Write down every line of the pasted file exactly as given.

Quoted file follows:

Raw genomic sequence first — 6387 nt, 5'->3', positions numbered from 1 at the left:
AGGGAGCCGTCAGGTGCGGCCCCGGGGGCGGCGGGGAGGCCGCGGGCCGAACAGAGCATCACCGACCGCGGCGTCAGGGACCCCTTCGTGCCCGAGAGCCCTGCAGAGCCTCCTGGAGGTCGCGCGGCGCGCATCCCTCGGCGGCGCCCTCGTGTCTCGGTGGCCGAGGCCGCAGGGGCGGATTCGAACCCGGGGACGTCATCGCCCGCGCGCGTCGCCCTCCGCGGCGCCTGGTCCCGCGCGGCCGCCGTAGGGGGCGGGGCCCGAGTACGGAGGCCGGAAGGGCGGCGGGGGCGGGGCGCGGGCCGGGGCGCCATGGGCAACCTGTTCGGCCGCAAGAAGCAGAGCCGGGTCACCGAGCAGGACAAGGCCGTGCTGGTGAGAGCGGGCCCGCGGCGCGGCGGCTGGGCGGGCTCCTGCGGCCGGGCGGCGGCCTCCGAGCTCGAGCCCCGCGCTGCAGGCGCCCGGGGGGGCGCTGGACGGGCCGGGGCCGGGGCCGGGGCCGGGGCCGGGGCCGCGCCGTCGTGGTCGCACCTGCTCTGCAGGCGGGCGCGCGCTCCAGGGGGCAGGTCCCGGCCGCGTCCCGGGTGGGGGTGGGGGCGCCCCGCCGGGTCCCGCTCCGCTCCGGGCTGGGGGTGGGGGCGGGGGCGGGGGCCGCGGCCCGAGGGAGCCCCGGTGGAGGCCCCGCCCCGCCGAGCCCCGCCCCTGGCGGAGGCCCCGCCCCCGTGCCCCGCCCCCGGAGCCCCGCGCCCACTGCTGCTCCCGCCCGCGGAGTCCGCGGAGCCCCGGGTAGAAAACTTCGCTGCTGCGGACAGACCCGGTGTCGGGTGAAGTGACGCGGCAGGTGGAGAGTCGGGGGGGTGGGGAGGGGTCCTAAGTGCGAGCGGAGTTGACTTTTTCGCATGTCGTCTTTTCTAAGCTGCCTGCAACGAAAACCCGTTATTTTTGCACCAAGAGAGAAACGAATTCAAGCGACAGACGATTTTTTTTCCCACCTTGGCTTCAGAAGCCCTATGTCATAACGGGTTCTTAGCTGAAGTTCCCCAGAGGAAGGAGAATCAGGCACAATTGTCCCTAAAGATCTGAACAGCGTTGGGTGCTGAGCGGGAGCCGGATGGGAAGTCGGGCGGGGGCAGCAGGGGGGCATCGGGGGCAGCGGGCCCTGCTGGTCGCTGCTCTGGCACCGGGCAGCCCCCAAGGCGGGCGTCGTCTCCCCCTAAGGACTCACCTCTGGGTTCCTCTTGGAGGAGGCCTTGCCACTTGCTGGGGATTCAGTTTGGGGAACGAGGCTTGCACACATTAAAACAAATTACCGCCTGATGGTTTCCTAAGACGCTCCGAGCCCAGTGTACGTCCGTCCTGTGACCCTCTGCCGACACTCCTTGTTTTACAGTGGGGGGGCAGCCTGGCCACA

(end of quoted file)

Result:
Raw genomic sequence first — 6387 nt, 5'->3', positions numbered from 1 at the left:
AGGGAGCCGTCAGGTGCGGCCCCGGGGGCGGCGGGGAGGCCGCGGGCCGAACAGAGCATCACCGACCGCGGCGTCAGGGACCCCTTCGTGCCCGAGAGCCCTGCAGAGCCTCCTGGAGGTCGCGCGGCGCGCATCCCTCGGCGGCGCCCTCGTGTCTCGGTGGCCGAGGCCGCAGGGGCGGATTCGAACCCGGGGACGTCATCGCCCGCGCGCGTCGCCCTCCGCGGCGCCTGGTCCCGCGCGGCCGCCGTAGGGGGCGGGGCCCGAGTACGGAGGCCGGAAGGGCGGCGGGGGCGGGGCGCGGGCCGGGGCGCCATGGGCAACCTGTTCGGCCGCAAGAAGCAGAGCCGGGTCACCGAGCAGGACAAGGCCGTGCTGGTGAGAGCGGGCCCGCGGCGCGGCGGCTGGGCGGGCTCCTGCGGCCGGGCGGCGGCCTCCGAGCTCGAGCCCCGCGCTGCAGGCGCCCGGGGGGGCGCTGGACGGGCCGGGGCCGGGGCCGGGGCCGGGGCCGGGGCCGCGCCGTCGTGGTCGCACCTGCTCTGCAGGCGGGCGCGCGCTCCAGGGGGCAGGTCCCGGCCGCGTCCCGGGTGGGGGTGGGGGCGCCCCGCCGGGTCCCGCTCCGCTCCGGGCTGGGGGTGGGGGCGGGGGCGGGGGCCGCGGCCCGAGGGAGCCCCGGTGGAGGCCCCGCCCCGCCGAGCCCCGCCCCTGGCGGAGGCCCCGCCCCCGTGCCCCGCCCCCGGAGCCCCGCGCCCACTGCTGCTCCCGCCCGCGGAGTCCGCGGAGCCCCGGGTAGAAAACTTCGCTGCTGCGGACAGACCCGGTGTCGGGTGAAGTGACGCGGCAGGTGGAGAGTCGGGGGGGTGGGGAGGGGTCCTAAGTGCGAGCGGAGTTGACTTTTTCGCATGTCGTCTTTTCTAAGCTGCCTGCAACGAAAACCCGTTATTTTTGCACCAAGAGAGAAACGAATTCAAGCGACAGACGATTTTTTTTCCCACCTTGGCTTCAGAAGCCCTATGTCATAACGGGTTCTTAGCTGAAGTTCCCCAGAGGAAGGAGAATCAGGCACAATTGTCCCTAAAGATCTGAACAGCGTTGGGTGCTGAGCGGGAGCCGGATGGGAAGTCGGGCGGGGGCAGCAGGGGGGCATCGGGGGCAGCGGGCCCTGCTGGTCGCTGCTCTGGCACCGGGCAGCCCCCAAGGCGGGCGTCGTCTCCCCCTAAGGACTCACCTCTGGGTTCCTCTTGGAGGAGGCCTTGCCACTTGCTGGGGATTCAGTTTGGGGAACGAGGCTTGCACACATTAAAACAAATTACCGCCTGATGGTTTCCTAAGACGCTCCGAGCCCAGTGTACGTCCGTCCTGTGACCCTCTGCCGACACTCCTTGTTTTACAGTGGGGGGGCAGCCTGGCCACA